US brings accident-tolerant fuel target nearer

20 April 2018

The US Nuclear Energy Institute (NEI) reported yesterday that coordination among the various entities involved in the development of accident-tolerant fuels (ATF) has "progressed to the point that all stakeholders now agree on the feasibility of a 2023 timeline". Citing speakers at the Nuclear Regulatory Commission's (NRC's) 12 April briefing on ATF, the NEI said US research, development and licensing frameworks "need to undergo a paradigm shift" to accelerate the way innovative nuclear technologies such as ATF are brought to market.

Accident-tolerant fuels have the potential to endure the loss of cooling in a reactor core for longer than current fuel designs and widen the existing safety margin for nuclear plants, NEI noted. They can also improve the performance of existing nuclear plants with longer-lasting fuel, and pave the way for licensing fuels for advanced reactors. The industry is currently working on different fuel designs from four primary vendors, it said. These are Framatome, Global Nuclear Fuel (GNF), Westinghouse and Lightbridge.

NEI said the Electric Power Research Institute (EPRI) had concluded that these fuels potentially offer benefits both under normal operations and in various accident scenarios.

"Not only do they promise increased resistance to damage under accident conditions but there also is the potential to allow for more flexibility and efficiency during normal operations, which could bring economic benefits to operators," NEI said.

Southern Nuclear's Executive Vice President and Chief Nuclear Officer Danny Bost said quantifying the safety benefits could result in simplified regulatory requirements and compliance cost reductions for the industry.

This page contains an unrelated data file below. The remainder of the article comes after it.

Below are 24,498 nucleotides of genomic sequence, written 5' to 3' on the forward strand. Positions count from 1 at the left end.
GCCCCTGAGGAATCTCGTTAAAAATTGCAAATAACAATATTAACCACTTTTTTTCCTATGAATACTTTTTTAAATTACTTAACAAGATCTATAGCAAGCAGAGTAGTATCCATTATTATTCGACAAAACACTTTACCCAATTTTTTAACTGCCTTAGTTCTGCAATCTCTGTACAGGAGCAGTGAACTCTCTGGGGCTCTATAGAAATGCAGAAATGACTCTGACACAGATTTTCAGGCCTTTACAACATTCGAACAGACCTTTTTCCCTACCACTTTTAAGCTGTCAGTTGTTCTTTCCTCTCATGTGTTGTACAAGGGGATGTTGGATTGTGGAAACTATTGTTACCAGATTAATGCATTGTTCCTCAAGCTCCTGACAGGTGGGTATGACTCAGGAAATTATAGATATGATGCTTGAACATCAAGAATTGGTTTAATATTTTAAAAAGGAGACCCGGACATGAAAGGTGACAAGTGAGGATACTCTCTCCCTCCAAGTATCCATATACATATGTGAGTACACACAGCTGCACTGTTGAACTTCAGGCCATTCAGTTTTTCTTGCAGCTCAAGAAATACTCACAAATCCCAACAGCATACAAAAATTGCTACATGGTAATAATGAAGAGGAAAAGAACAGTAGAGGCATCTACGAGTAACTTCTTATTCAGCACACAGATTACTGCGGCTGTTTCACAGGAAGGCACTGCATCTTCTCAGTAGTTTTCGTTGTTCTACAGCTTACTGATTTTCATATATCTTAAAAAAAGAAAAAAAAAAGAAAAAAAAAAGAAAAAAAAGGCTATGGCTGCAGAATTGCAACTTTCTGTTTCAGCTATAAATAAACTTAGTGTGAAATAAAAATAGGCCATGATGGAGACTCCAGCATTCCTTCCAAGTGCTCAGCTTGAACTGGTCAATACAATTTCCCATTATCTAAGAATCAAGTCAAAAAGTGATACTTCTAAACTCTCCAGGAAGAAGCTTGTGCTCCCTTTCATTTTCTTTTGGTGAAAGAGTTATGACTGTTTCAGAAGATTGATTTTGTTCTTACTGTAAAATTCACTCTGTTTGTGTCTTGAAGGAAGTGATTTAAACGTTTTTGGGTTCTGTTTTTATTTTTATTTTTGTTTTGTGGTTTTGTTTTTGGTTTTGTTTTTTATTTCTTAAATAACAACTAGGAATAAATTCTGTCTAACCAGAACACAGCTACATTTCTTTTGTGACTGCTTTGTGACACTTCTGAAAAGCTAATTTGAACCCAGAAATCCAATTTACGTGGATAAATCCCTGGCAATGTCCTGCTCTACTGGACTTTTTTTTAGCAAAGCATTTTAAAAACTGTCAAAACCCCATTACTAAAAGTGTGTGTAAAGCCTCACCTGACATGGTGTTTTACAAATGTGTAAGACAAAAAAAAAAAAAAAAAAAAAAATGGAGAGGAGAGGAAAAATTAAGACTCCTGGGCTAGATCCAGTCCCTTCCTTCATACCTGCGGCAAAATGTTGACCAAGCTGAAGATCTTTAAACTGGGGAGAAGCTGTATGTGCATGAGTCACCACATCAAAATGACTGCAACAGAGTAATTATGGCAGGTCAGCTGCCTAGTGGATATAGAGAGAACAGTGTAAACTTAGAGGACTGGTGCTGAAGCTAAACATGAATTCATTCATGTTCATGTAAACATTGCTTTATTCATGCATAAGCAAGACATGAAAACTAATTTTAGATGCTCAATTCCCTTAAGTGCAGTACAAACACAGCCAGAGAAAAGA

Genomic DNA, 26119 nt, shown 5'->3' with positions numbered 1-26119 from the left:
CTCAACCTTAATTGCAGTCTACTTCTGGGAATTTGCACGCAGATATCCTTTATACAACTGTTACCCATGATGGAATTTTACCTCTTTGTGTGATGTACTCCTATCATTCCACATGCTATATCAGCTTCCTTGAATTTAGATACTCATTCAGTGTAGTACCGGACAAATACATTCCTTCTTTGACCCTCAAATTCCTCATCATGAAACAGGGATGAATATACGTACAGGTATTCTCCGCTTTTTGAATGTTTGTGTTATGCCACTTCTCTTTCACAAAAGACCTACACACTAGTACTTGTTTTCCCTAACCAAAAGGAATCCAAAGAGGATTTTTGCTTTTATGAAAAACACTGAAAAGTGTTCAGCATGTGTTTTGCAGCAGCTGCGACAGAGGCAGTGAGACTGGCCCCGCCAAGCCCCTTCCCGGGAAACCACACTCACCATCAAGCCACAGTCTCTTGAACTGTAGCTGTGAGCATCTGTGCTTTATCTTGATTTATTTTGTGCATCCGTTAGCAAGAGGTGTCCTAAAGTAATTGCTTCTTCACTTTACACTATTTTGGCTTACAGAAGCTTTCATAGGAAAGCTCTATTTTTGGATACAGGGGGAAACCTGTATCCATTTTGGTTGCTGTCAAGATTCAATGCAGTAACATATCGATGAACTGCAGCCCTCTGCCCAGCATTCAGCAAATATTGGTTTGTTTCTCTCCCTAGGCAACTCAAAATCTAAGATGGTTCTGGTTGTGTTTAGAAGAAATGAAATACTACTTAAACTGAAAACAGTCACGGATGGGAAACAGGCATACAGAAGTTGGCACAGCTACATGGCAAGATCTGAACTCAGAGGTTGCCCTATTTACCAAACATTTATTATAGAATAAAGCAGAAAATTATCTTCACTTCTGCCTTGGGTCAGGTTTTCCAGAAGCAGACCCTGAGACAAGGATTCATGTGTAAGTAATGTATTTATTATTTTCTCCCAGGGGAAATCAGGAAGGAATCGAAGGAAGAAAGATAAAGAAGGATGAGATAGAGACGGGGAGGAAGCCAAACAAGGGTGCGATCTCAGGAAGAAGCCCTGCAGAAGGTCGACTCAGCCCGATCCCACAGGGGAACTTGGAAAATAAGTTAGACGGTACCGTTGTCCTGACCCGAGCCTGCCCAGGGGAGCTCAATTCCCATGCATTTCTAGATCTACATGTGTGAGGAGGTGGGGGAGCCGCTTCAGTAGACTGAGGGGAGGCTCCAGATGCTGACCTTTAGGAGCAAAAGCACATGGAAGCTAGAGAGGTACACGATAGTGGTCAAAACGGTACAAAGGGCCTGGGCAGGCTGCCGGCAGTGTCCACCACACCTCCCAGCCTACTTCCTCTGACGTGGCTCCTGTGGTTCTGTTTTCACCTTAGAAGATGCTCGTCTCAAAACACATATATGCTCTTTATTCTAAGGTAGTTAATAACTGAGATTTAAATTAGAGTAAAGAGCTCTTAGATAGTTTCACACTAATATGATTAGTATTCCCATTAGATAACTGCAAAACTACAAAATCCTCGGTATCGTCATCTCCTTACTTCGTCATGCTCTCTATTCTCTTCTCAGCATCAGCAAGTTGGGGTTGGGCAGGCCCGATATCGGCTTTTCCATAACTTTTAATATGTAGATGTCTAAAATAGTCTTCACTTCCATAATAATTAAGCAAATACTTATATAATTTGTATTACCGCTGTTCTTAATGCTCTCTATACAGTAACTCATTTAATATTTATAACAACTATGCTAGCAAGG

The first lead test assemblies for two different ATF designs from GNF have been loaded into Southern Nuclear's Hatch nuclear power plant, a 876 MWe boiling water reactor in Georgia.

Bost also said that, as the operating licences of half or more of the USA's current light water reactor fleet will have expired by the mid-2030s, operators seeking second licence renewals for those reactors should be able to take advantage of the operational economic benefits of ATF if they are available by the mid-2020s. The NRC's role in helping bring ATF to market as soon as possible requires "transformational" changes at the agency in how these innovations are qualified and licensed, he added.

NEI said that, historically, data from experimental testing programmes help inform and establish the development of computer-based modelling and simulation codes that then cause additional rounds of experimental testing and confirmation.

"Now, thanks to the US Department of Energy's superior predictive modelling and simulation technologies, the data assessment and model development can proceed in parallel along with confirmatory benchmark testing," it said. NEI suggested this approach in its February comment letter on the NRC's draft project plan for licensing ATF.

Michelle Bales, senior reactor systems engineer in the NRC's Office of Nuclear Regulatory Research, told the 12 April meeting, "There is alignment with the idea to do parallel activities versus activities in series and to have a lot of interaction."

NEI Chief Nuclear Officer Bill Pitesa said the $85 million that was recently appropriated by Congress for the ATF programme in the fiscal 2018 omnibus budget, and signed into law by the president, "reflects a resounding bipartisan show of support for the work being done on the ATF programme".

Mirela Gavrilas, director of safety systems in the NRC's Office of Nuclear Reactor Regulation, added that the industry goal to have ATF fuel batches loaded by 2023 was feasible.

Researched and written
by World Nuclear News